ContentsWhat is correct? And what is not?
Definition for correct and wrong pronunciation
When wrong pronunciation is not wrong?
Example to show how wrong pronunciation works
Any other way?
What is correct? And what is not?Before checking Japanese wrong pronunciation, we need to take a look at the other side. In other words, first we should know what is correct, and then what is not.
In Japanese, there are three different character types, namely Hiragana, Katakana and Kanji. The first two are well known for phonograms, so their pronunciation, in principal, coincides with what they look like. This fact would be very helpful for Japanese leaners, especially beginners. Most probably these two types are easy to learn. Basically only one pronunciation corresponds to each character. So theoretically there is no wrong pronunciation.
Contrary to this, pronunciation of Kanji would be very confusing even to Japanese native speakers. It’s not easy to assume their pronunciation from their look because Kanji characters are ideograms. Due to this feature, there could be wrong pronunciation for Kanji characters. So in this post, I focus on Kanji pronunciation. Then, let’s move towards the main part. What is correct? What is not?
Definition for correct and wrong pronunciationIn this paragraph, let me define Japanese correct pronunciation, and also wrong pronunciation. My definition for correct pronunciation is:
Definitely there is a room for discussion for this definition. Some may say “pronunciation found in Japanese dictionaries is correct”. Yes, pronunciation shown in dictinoaries is correct, for sure. However, this does not mean that pronunciation listed there is always understandable for Japanese native speakers. For better or worse, our languages have been changing slowly but gradually. It could happen that pronunciation listed on Japanese dictionaries is out of dated and not widely used by native speakers. Therefore, please allow me to define correct pronuncation as mentioned above.
On the other hand, wrong pronunciation could be defined as follows:
Nevertheless, as the title of this post says, “wrong pronunciation is not always wrong“, so sometimes pronunciation not widely accepted by Japanese native speakers could be correct.
When wrong pronunciation is not wrong?Needless to say, wrong pronunciation is wrong, not used in daily conversation and never taught in school. However, this does not mean that Japanese people never use it. I’m not saying that even Japanese people cannot pronounce Kanji characters correctly, but saying that Japanese people sometimes use wrong pronunciation intentionally. So naturally the next question comes to mind.
When Japanese people use wrong pronunciation? They use it intentionally when they want to avoid any misunderstanding in conversation. I know people usually want to avoid it. Yet, in Japanese, there a lot of words which have a similar pronunciation or even completely the same one but mean different, so sometimes misunderstanding is inevitable. This kind of misundetstanding happens thanks to similarity of pronunication. Then, what should we do? If pronunciation causes a problem, we have to think about a way to change pronunciation so that it cannot cause a problem. So far, I haven’t shown you any example. For your better understanding, let me take examples in the next paragraph.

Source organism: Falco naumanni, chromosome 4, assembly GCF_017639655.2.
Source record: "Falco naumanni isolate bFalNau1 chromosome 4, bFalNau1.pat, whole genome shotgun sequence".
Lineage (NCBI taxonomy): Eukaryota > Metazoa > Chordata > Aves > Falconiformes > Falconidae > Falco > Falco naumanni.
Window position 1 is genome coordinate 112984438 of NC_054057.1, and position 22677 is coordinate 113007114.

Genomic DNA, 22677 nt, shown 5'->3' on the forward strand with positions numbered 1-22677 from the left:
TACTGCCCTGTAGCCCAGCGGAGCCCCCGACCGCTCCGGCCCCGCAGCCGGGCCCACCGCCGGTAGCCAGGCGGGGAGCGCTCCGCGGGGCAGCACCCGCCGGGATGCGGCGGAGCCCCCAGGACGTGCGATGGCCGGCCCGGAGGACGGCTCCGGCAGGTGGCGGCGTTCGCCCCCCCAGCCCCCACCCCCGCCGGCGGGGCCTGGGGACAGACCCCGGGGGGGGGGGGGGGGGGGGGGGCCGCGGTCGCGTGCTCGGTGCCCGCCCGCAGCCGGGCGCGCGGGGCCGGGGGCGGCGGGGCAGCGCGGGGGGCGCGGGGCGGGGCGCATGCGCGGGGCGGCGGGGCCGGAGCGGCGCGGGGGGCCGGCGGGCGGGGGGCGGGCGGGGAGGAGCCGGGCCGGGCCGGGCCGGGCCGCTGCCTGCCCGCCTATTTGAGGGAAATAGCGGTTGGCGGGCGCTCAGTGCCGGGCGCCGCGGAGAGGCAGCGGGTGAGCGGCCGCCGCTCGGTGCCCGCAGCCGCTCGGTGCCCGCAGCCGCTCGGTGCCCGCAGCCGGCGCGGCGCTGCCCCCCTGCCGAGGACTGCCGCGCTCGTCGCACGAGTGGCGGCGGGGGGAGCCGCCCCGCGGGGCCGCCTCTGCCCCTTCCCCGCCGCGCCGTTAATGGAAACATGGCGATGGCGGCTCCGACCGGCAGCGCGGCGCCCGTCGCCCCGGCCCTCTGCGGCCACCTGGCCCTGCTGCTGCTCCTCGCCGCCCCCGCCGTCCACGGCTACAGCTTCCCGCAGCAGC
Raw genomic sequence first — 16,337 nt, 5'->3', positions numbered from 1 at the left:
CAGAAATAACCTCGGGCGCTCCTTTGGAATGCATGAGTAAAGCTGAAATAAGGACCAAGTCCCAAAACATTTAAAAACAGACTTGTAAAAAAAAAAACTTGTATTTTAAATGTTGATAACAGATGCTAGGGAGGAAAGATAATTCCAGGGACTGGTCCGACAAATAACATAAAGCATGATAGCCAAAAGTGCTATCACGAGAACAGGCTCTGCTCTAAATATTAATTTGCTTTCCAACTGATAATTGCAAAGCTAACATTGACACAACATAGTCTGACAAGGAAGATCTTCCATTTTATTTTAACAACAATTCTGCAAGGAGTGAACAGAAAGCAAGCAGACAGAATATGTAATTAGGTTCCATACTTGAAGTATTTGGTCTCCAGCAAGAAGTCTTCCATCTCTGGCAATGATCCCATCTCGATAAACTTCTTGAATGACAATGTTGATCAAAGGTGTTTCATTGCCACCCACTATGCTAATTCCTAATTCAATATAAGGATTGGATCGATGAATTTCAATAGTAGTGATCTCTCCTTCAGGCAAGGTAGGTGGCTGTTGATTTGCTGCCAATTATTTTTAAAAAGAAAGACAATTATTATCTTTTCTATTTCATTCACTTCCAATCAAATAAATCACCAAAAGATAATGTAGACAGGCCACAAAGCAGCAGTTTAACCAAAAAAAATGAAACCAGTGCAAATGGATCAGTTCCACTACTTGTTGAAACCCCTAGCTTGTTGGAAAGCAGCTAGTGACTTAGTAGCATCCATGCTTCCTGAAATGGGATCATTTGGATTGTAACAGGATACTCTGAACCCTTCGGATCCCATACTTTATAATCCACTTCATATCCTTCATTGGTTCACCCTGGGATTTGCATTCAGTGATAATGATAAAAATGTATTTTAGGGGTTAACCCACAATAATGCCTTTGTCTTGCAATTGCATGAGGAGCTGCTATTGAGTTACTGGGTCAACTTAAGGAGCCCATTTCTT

Example to show how wrong pronunciation worksLet’s take a look at an example below.
Unfortunately this is very similar to the next one.
The pronunciations above, ichiji and shichiji, are very similar, so misunderstanding could occur. In general, time is very important. Nobody wants to be behind schedule or perhaps ahead of schedule unnecessarily. However, if you mishear the time and misunderstand it, you cannot be punctual. To avoid misunderstanding between ichiji and shichiji, a wrong pronunciation of the kanji, 七, would be helpful. If pronunced wrongly:
Now two pronunciations are very different and we can understand which means which clearly. Certainly, a pronunciation of the kanji, 七時, is wrong. It should not be nanaji, but shichiji. However, now, it is much more valuable than the correct one. This is only one example, but sufficient to show how Japanese people use wrong pronunciation intentionally. Depending on the situation, one wrong pronunciation is worth a lot of correct pronunciations.
Other examplesI strongly believe other examples would be required for better understanding. First, please take a look at misunderstandable pairs below.
- 四日 (yokka) and 八日 (yōka) meaning 4th day and 8th day respectively
- 五日 (itsuka) and いつか (itsuka) : 5th day and someday
- 一月 (ichigatsu) and 七月 (shichigatsu) : January and July
- 四月 (shiatsu) and 七月 (shichigatsu) : April and July
- 七月 (shichigatsu) and 八月 (hachigatsu) : July and August
- 四日 (yon’nichi) and 八日 (hachinichi)
- 五日 (gonichi) and いつか (itsuka)
- 一月 (ichigatsu) and 七月 (nanagatsu)
- 四月 (yongatsu) and 七月 (nanagatsu)
- 七月 (nanagatsu) and 八月 (hachigatsu)
Any other way?Even mastering correct pronunciation is tough for learners. At least not easy, I know. In addition to this work, mastering possible wrong pronunciation together is nearly impossible. So any other way than using it should be considered. For example, why don’t we use fingers to indicate numbers and to avoid any misunderstanding? That must be helpful as long as we talk face to face with each other. What would happen if we talked on the phone? Now we understand that using wrong pronunciation is one of the best solutions. This is why Japanese people sometimes use it. And also why wrong pronunciation is not always wrong.
Japanese Particles Master
Masaki Mori is a Japanese particles master. Through teaching Japanese language, he is trying to spread the culture of Japan. His goal is to preserve it as much as possible.